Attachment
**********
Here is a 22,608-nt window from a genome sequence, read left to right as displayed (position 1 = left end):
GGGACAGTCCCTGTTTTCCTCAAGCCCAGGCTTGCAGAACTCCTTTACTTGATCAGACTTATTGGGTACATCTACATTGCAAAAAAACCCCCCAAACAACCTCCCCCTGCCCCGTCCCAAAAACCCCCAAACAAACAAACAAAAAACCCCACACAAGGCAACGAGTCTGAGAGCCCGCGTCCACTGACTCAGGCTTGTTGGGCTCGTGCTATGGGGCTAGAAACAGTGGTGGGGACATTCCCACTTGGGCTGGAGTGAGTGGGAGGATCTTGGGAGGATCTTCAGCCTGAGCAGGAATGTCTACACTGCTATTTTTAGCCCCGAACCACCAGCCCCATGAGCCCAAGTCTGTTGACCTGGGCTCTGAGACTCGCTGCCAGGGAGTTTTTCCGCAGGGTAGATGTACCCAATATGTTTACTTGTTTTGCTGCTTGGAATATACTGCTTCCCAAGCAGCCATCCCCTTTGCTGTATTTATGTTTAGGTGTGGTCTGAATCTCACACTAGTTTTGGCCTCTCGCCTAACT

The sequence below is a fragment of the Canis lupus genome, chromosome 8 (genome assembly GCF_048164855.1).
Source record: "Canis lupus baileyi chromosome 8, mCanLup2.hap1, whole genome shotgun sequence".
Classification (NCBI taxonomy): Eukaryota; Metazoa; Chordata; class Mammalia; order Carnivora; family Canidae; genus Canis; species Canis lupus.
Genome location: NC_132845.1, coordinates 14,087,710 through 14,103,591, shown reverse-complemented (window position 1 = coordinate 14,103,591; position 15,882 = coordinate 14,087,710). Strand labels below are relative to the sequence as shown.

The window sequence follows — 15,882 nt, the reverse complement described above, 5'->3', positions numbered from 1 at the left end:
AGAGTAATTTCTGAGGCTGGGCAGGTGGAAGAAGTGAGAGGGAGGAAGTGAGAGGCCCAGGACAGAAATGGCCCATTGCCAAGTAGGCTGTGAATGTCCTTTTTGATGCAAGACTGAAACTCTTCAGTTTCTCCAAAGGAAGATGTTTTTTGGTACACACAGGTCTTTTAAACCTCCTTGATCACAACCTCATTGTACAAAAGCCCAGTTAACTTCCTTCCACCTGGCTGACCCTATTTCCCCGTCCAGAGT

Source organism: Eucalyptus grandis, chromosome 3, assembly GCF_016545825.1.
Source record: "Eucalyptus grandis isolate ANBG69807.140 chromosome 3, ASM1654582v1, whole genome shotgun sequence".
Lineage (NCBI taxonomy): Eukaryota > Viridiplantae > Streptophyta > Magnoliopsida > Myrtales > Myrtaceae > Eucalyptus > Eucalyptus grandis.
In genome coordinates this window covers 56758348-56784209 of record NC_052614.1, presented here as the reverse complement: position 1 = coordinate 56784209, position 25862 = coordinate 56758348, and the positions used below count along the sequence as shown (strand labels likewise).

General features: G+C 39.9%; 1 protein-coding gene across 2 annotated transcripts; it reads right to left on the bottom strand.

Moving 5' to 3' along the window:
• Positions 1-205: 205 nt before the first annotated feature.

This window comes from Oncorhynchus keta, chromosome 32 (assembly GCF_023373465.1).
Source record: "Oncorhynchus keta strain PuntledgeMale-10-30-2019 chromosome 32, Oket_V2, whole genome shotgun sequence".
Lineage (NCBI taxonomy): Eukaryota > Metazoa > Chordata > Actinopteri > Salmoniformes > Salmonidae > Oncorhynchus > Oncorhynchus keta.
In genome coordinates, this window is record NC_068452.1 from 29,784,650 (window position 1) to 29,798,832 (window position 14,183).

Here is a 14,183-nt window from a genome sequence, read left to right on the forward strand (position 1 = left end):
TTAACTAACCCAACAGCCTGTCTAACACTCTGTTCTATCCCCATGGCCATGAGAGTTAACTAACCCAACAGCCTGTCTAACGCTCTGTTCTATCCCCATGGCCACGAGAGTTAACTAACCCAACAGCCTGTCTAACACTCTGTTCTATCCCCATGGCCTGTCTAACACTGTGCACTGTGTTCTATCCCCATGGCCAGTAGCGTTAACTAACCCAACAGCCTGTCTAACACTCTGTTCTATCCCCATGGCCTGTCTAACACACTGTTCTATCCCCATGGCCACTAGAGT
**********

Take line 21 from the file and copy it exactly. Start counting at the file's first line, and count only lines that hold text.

TTAACTAACCCAACAGCCTGTCTAACACTCTGTTCTATCCCCATGGCCATGAGAGTTAACTAACCCAACAGCCTGTCTAACGCTCTGTTCTATCCCCATGGCCACGAGAGTTAACTAACCCAACAGCCTGTCTAACACTCTGTTCTATCCCCATGGCCTGTCTAACACTGTGCACTGTGTTCTATCCCCATGGCCAGTAGCGTTAACTAACCCAACAGCCTGTCTAACACTCTGTTCTATCCCCATGGCCTGTCTAACACACTGTTCTATCCCCATGGCCACTAGAGT